Isn't time a healer and the future a moment for reflection on things past. How can you be saddened by his change of mind, isn't that the best way to be, isn't it a good thing that this lovely old boy is capable of thinking that way and won't shuffle off this mortal coil full of hatred for his enemies of 60 years ago.
    My old man fought some horrendously savage battles with the Germans, but did he hate them afterwards, no way and wer'e talking about the immediate aftermath here.
    When I took him back to the 50th anniversary of D-Day, he was disgusted that the Germans weren't represented in any shape or form, he made a point of walking through the Allied Cemeteries and paying his respects to the German dead that were inevitably tucked away in the corner.
    Is this attitude unique amongst the old boys, I wouldn't like to say, each one must have had his own experiences, some of them must have been very traumatic which they no doubt find it difficult to forget.
    Lets appreciate those that can and respect them greatly for that.

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    Quote Originally Posted by Pete Truman View Post
    How can you be saddened by his change of mind, isn't that the best way to be, isn't it a good thing that this lovely old boy is capable of thinking that way and won't shuffle off this mortal coil full of hatred for his enemies of 60 years ago.
    I couldn’t agree more. It is always fascinating to me to see the way that old enemies often have a common bond because of the, usually terrible, events that they lived through and that this bond seems to overcome any former animosity.

    What I actually meant was that before meeting the German contributors and visiting (or revisiting) the sites of conflict he had been a staunch defender of the effects of the raid, the effect on wartime production in Germany, and the positive effect on British morale, and he felt that the raid was justified and that the many lives lost (on all sides) had not been lost in vain.

    As the programme went on he seemed less sure that this had been the case.....and that in itself takes a different kind of bravery.
    WA$.

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    Interesting point about the ventral machine gun. I have a Keith Broomfield print signed by AVM Sir Arthur Harris and 16 of the original crews, which depicts AJ-G and it shows the ventral gun. Artistic licence perhaps?

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    Quote Originally Posted by Lancman View Post
    Using Upkeep on the Sorpe was always going to be a compromise, and not a very good one at that- poor planning there, I reckon.

    Anyway, a good programme, spoilt only by the naff CG- here's hoping it's better in the movie remake!

    I saw a programme some years ago about the Sorpe Dam, because it was basically an earth bank wider at the base, it is now considered the bombs would not have been able to breach it had they all been dropped, the Mohne Dam was a concrete construction and more brittle.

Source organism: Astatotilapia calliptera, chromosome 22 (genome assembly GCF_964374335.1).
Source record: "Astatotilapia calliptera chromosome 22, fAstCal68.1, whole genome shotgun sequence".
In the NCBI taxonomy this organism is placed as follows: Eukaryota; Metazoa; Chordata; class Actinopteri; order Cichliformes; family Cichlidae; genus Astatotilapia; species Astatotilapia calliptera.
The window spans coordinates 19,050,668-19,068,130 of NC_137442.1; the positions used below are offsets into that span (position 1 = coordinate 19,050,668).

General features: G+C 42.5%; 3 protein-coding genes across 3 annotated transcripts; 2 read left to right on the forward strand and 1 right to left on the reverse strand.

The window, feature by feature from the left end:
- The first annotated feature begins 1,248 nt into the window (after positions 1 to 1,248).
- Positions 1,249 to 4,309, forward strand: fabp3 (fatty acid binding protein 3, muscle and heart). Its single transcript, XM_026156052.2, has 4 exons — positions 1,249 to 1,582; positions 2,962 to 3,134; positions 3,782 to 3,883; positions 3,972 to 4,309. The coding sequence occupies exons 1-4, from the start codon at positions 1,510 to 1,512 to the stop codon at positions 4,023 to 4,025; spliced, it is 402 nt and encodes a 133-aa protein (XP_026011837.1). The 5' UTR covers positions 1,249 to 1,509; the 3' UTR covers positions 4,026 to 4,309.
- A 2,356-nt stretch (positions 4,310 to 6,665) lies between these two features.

28. #28
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    I thoroughly enjoyed the program, found it very humbling to hear the thoughts of George Johnsonn.

    I did fill with pride when he pushed the pylon that claimed one of his Sqn's aircraft, saying "You bitch!" as he did so.

    I was very happy with the way it was made, telling the story from his point of view in his words, without someone constantly asking interview like questions.

    I was also humbled by the way he changed through the program after visiting the dams and meeting the German survivors and the people who maintained the memorial at the crash site. They greeted each other like long lost friends or loved ones, not like the enemies they were some 65 years ago.

    Well done Channel 5, more programs like this please!
    "If you kick a Tiger in the ass, you'd better have a plan to deal with it's teeth!"

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    I've just found out that it is to be repeated on Channel 5 on Sat eve at 18.15 to 19.05.
    I think I'll put a seperate HU out for people who may not come back to this thread.

    Roger Smith.
    A Blenheim, Beaufighter and Beaufort - together in one Museum. Who'd have thought that possible in 1967?

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    Sorpe Dam

    Quote Originally Posted by Junk Collector View Post
    I saw a programme some years ago about the Sorpe Dam, because it was basically an earth bank wider at the base, it is now considered the bombs would not have been able to breach it had they all been dropped, the Mohne Dam was a concrete construction and more brittle.
    The Air Staff produced a report in April 1943- "Economic & Moral Consequences of the Destruction of German Dams". Here's a few extracts from the Economic Effects;
    "The destruction of this dam (Mohne) would not necessarily have any large or immediate effect on the supply of industrial & household water in the Ruhr region".
    "The Sorpe dam is essentially complementary to the Mohne dam & its simultaneous or subsequent destruction would reinforce the effects of the destruction of the Mohne dam......For this reason the destruction of both dams would be worth much more than twice the destruction of one & it is most strongly urged, if operational possibilities hold out any reasonable prospect of success, that an attack on the Mohne dam be accompanied, or followed as soon as possible, by an attack on the Sorpe dam".

    Here I suggest is the reason for using Upkeep in a manner for which it was not designed. See: After the Battle book - "The Dams Raid - Through the Lens" from which I have quoted.